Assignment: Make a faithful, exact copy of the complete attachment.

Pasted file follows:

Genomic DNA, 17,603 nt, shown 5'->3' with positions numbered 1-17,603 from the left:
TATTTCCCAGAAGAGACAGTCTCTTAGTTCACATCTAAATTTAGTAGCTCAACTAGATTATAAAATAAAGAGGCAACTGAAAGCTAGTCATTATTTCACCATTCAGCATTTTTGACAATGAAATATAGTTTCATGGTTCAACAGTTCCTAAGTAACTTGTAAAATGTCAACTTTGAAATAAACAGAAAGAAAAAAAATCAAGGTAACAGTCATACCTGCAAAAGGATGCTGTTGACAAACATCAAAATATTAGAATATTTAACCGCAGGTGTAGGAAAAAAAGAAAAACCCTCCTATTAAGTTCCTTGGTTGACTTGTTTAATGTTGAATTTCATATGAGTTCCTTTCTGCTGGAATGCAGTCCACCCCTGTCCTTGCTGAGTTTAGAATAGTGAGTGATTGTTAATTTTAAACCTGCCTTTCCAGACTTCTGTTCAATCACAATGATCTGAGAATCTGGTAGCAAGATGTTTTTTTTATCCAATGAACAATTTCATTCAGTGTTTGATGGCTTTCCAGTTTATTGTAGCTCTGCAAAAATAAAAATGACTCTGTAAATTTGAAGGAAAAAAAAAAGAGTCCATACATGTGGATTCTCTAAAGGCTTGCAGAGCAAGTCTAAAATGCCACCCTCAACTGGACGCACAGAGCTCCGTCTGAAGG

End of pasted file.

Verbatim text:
Genomic DNA, 17,603 nt, shown 5'->3' with positions numbered 1-17,603 from the left:
TATTTCCCAGAAGAGACAGTCTCTTAGTTCACATCTAAATTTAGTAGCTCAACTAGATTATAAAATAAAGAGGCAACTGAAAGCTAGTCATTATTTCACCATTCAGCATTTTTGACAATGAAATATAGTTTCATGGTTCAACAGTTCCTAAGTAACTTGTAAAATGTCAACTTTGAAATAAACAGAAAGAAAAAAAATCAAGGTAACAGTCATACCTGCAAAAGGATGCTGTTGACAAACATCAAAATATTAGAATATTTAACCGCAGGTGTAGGAAAAAAAGAAAAACCCTCCTATTAAGTTCCTTGGTTGACTTGTTTAATGTTGAATTTCATATGAGTTCCTTTCTGCTGGAATGCAGTCCACCCCTGTCCTTGCTGAGTTTAGAATAGTGAGTGATTGTTAATTTTAAACCTGCCTTTCCAGACTTCTGTTCAATCACAATGATCTGAGAATCTGGTAGCAAGATGTTTTTTTTATCCAATGAACAATTTCATTCAGTGTTTGATGGCTTTCCAGTTTATTGTAGCTCTGCAAAAATAAAAATGACTCTGTAAATTTGAAGGAAAAAAAAAAGAGTCCATACATGTGGATTCTCTAAAGGCTTGCAGAGCAAGTCTAAAATGCCACCCTCAACTGGACGCACAGAGCTCCGTCTGAAGG